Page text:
The far end is unterraced and uncovered, with a broad area of grass rising to a stand of pines and firs, which encloses the ground to the west and south. White concrete posts and red railings provide a colourful pitch surround. There aren't any floodlights. High-rise flats to the south-east overlook a venue hemmed in by houses on all but the south side, along which runs the Forth & Clyde Canal on its journey between Falkirk and Glasgow. The canal explains landlocked Camelon's 'Mariners' nickname. The village used to be an important port on the once-mighty watercourse. Camelon own the ground, having been given the land by a farmer called George Strang several years after their formation in 1920. Strang, it seems, was impressed by the fact that all but two of the squad at the time were former servicemen. The club's previous nomadic existence was at an end.

The match, played at a frantic pace, was compelling. Central Fife-based visitors Kelty, who hail from what used to be coal mining country, squandered several good chances before Camelon, second in this league in 2008-09, went ahead in the 37th minute with their first league goal of the season. Sean McKenna drilled over a low cross from the right corner, and Mark Stevenson clipped it past keeper Allan Fleming from eight yards. A crisp finish. Stevenson, 20 the Saturday before, had caught our attention already by listing "sex" as his 'other interest' in the match programme player profile. The Jambos were level a minute before the break. Neil McCabe picked up a throw from Fleming and was allowed to drift past four Mariners players before slipping a pass through to Craig Morrison, who raced clear to shoot low and hard past the advancing J C Hutchison.

There was no let-up in the second half. Camelon's Sean Kilgannon cleared a miscued Iain Mauchlen effort off his own goalline and Fleming parried brilliantly to deny substitute Jamie Shirra's 15-yard drive. A draw looked inevitable - and fair - when, three minutes into stoppage time, Kelty were awarded a dubious penalty for what the referee deemed to be a trip on Thomas McGeorge by Stevie Graham. The wronged Jambos sub insisted on taking the spot-kick, but it was too close to Hutchison, who dived to his right to clinch Camelon's first point of the campaign. Kelty's players, so close to their maiden league victory, looked as distraught as a mugging victim as they left the field.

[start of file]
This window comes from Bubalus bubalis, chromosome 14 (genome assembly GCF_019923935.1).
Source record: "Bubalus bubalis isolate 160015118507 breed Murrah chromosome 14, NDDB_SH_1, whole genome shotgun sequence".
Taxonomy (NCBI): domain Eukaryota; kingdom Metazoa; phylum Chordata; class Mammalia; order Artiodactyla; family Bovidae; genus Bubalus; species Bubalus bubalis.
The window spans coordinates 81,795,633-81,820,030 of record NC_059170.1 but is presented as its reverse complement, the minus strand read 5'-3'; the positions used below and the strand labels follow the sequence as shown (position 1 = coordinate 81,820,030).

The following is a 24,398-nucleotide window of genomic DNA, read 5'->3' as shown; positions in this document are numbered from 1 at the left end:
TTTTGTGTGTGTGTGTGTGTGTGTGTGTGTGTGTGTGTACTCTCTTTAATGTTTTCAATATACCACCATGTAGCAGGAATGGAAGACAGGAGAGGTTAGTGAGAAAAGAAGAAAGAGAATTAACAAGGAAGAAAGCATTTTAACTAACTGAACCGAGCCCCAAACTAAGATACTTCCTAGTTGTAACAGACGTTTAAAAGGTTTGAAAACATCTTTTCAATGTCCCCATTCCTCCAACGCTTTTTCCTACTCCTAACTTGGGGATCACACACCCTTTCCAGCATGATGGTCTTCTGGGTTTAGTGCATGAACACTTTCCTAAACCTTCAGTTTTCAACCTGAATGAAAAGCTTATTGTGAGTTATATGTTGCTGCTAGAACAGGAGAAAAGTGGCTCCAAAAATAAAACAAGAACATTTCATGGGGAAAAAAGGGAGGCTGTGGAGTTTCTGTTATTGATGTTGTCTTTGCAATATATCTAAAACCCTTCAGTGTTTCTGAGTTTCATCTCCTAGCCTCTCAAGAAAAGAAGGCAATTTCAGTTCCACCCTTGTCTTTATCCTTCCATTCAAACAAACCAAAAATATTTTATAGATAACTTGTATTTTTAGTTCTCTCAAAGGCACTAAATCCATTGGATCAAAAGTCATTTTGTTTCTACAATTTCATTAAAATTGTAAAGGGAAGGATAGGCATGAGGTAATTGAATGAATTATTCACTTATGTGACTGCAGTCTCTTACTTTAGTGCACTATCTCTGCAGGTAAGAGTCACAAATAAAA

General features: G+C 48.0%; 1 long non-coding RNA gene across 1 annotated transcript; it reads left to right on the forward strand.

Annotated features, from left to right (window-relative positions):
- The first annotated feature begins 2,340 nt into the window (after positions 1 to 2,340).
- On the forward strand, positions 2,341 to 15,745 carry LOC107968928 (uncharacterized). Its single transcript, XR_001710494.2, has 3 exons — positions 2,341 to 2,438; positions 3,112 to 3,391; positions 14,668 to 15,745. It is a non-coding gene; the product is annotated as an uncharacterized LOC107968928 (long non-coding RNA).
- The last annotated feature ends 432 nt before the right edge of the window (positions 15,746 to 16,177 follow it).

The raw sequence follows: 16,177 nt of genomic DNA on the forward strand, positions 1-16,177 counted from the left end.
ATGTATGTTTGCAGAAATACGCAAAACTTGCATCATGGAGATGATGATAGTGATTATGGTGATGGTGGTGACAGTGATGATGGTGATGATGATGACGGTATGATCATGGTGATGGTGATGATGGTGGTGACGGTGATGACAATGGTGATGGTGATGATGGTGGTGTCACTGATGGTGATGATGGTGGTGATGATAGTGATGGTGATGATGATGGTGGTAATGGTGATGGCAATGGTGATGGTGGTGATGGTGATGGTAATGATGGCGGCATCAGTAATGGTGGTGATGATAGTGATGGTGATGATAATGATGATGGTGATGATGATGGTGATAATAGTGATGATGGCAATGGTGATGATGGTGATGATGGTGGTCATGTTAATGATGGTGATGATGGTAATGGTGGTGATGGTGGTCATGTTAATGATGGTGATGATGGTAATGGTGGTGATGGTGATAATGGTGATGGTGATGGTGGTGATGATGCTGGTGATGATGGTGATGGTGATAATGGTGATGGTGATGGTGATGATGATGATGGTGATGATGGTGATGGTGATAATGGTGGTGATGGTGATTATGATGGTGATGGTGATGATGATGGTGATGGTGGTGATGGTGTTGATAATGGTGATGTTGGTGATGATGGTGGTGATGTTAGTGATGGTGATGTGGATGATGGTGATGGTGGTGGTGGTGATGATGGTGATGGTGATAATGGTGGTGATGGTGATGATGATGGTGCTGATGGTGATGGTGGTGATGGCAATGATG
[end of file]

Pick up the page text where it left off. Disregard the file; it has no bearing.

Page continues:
I gather obtaining programmes in junior football is a hit-and-miss occupation. Camelon's issue is basic but well produced and informative. Copies are available via the excellent club website at A half-time chat with the programme editor, Derek, revealed he had been up at 6.30 that morning putting the thing together. He explained some of the costings involved, and we departed impressed with his dedication and that of others at a club battling with Scottish League counter attractions at nearby Falkirk, Stenhousemuir and East Stirlingshire for the hearts and minds of potential spectators. It can't be easy, but Camelon clearly have a sizeable band of regulars who will support the club through thick and thin. Together, they'll keep that red flag flying high. A hopping 'must', I'd suggest.

v2 contributed on 30/09/09